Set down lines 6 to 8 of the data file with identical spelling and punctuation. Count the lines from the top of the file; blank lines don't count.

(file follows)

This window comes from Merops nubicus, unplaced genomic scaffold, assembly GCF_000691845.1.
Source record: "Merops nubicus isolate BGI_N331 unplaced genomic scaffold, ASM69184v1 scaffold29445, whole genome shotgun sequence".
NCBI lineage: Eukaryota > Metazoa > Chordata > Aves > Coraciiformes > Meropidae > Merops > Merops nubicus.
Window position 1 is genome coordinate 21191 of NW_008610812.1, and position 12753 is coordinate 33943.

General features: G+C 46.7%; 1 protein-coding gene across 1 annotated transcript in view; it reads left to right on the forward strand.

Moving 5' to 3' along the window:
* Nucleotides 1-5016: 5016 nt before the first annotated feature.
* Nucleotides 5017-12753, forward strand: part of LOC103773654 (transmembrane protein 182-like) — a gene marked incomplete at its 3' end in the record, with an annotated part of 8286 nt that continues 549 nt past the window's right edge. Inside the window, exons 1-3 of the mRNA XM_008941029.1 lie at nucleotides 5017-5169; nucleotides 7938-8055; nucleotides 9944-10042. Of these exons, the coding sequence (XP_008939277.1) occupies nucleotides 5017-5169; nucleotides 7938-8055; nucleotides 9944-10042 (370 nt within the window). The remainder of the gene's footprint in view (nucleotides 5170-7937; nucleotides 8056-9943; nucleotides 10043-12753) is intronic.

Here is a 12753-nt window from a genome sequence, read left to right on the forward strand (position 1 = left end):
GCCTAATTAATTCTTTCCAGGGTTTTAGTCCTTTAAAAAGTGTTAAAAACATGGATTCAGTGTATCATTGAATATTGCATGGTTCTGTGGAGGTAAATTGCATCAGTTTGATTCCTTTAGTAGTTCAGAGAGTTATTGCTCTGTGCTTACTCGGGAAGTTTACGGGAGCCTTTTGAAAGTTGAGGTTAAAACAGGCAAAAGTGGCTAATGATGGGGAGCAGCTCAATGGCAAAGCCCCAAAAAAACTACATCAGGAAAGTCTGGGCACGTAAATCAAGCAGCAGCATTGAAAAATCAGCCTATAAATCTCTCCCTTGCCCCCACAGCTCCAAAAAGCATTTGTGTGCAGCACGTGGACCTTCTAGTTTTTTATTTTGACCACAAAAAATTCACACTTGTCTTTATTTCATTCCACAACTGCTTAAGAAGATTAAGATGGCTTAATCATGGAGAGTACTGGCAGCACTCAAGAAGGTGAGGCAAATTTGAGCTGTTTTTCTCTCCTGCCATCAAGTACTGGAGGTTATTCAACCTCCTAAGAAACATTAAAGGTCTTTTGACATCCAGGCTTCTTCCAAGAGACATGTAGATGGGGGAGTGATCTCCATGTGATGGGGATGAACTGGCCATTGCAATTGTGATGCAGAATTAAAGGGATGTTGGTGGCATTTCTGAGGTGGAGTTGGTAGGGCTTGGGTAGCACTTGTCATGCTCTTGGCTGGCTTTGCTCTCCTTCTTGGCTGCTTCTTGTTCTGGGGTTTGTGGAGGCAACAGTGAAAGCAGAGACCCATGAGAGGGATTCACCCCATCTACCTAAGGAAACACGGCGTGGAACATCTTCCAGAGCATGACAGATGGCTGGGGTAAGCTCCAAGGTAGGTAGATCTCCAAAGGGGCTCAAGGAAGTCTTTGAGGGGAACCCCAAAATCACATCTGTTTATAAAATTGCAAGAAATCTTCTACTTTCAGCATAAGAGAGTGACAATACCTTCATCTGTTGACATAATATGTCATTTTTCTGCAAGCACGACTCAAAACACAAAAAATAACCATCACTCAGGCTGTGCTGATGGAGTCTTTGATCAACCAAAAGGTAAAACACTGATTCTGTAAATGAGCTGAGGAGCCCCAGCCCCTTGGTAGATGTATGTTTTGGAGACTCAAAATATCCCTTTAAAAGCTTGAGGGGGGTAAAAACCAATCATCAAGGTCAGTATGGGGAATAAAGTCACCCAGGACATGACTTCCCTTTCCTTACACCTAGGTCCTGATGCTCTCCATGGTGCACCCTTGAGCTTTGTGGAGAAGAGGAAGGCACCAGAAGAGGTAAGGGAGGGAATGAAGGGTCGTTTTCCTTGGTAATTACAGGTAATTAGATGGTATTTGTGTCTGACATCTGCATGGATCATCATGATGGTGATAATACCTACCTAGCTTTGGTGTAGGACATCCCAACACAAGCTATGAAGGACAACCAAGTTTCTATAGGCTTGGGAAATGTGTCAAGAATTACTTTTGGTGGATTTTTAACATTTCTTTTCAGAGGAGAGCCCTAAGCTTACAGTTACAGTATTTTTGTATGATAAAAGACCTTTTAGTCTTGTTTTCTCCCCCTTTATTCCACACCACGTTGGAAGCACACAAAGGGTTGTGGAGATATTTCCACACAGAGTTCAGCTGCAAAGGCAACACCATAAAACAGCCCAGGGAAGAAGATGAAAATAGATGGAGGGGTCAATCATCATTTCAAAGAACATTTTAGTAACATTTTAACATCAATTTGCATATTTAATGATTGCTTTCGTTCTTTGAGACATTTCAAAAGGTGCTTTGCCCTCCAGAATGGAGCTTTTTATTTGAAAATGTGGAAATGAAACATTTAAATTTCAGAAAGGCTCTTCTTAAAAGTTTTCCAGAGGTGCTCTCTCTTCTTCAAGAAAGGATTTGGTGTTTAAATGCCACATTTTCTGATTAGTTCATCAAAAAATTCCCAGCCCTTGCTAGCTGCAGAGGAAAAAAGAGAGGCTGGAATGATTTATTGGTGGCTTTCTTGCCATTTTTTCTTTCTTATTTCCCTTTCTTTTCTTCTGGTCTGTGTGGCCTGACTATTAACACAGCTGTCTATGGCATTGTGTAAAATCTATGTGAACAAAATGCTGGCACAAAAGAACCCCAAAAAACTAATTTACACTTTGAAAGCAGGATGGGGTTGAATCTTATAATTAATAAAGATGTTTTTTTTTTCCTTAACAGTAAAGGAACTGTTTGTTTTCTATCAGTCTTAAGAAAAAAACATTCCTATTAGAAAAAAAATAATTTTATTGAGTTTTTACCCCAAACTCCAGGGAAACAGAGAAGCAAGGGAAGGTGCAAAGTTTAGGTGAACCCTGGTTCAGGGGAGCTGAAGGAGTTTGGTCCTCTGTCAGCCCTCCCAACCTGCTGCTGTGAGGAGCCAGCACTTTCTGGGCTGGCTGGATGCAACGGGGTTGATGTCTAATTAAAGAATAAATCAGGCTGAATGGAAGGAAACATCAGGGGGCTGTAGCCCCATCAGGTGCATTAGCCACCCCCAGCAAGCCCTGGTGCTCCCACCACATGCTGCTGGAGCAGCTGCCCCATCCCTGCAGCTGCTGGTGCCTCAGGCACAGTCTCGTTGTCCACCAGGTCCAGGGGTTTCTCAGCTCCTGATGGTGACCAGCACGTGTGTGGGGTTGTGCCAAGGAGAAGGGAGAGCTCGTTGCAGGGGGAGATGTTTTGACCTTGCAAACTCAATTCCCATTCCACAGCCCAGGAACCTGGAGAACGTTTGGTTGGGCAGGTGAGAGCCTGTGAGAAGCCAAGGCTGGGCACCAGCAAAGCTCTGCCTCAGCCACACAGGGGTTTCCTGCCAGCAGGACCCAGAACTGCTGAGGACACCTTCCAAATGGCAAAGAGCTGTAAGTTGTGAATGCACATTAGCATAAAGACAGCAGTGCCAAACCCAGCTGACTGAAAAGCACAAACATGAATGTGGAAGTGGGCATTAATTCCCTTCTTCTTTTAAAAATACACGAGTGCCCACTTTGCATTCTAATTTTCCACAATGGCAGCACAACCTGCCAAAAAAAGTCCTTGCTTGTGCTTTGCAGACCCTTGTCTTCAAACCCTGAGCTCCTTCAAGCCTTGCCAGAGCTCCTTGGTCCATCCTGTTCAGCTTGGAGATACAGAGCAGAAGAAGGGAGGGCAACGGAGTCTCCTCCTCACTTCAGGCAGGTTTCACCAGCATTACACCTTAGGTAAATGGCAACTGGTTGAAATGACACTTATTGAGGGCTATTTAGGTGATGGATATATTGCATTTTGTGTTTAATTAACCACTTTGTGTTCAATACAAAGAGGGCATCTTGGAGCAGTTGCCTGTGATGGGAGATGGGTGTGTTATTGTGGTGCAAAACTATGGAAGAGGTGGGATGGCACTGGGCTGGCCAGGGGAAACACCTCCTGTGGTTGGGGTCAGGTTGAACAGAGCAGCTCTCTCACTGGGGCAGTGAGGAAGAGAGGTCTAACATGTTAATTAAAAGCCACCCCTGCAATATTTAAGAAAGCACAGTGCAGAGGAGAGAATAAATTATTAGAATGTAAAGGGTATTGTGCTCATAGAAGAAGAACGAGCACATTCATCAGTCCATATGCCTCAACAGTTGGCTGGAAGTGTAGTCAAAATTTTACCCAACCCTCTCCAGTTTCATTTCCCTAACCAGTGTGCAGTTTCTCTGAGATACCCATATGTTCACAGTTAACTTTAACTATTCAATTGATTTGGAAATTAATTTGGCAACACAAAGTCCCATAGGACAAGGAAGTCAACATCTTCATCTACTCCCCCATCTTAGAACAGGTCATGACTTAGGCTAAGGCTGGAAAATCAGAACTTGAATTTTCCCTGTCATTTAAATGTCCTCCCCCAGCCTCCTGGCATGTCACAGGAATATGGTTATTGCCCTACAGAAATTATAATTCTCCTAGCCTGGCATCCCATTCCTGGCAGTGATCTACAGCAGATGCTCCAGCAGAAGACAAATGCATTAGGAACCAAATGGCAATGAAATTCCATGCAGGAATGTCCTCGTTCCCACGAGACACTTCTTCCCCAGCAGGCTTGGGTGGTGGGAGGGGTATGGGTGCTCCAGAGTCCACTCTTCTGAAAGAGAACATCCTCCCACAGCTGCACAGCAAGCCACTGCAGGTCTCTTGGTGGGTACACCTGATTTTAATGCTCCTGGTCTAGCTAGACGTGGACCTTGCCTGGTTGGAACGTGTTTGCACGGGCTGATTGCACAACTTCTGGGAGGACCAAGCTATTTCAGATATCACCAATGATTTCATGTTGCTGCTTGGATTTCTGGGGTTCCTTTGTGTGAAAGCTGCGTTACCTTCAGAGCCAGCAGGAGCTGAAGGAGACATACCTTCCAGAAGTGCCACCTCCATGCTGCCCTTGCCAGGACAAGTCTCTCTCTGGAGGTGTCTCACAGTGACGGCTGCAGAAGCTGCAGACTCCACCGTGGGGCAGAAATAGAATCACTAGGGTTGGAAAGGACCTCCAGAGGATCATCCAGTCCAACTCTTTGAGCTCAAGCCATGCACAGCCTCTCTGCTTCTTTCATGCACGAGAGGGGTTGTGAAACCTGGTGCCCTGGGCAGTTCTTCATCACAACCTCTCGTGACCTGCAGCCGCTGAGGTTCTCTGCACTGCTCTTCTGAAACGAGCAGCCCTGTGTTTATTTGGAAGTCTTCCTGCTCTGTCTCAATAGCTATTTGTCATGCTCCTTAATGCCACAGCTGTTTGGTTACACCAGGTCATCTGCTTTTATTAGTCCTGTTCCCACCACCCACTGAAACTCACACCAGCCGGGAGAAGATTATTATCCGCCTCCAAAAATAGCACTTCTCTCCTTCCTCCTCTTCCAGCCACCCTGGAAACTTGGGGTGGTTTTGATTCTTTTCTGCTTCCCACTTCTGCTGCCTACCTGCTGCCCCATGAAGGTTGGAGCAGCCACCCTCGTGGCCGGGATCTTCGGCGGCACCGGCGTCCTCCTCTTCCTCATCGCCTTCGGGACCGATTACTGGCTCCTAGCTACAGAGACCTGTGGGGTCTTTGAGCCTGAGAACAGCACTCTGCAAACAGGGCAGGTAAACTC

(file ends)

Moving 5' to 3' along the window:
* Nucleotides 1-5016: 5016 nt before the first annotated feature.
* Nucleotides 5017-12753, forward strand: part of LOC103773654 (transmembrane protein 182-like) — a gene marked incomplete at its 3' end in the record, with an annotated part of 8286 nt that continues 549 nt past the window's right edge. Inside the window, exons 1-3 of the mRNA XM_008941029.1 lie at nucleotides 5017-5169; nucleotides 7938-8055; nucleotides 9944-10042. Of these exons, the coding sequence (XP_008939277.1) occupies nucleotides 5017-5169; nucleotides 7938-8055; nucleotides 9944-10042 (370 nt within the window). The remainder of the gene's footprint in view (nucleotides 5170-7937; nucleotides 8056-9943; nucleotides 10043-12753) is intronic.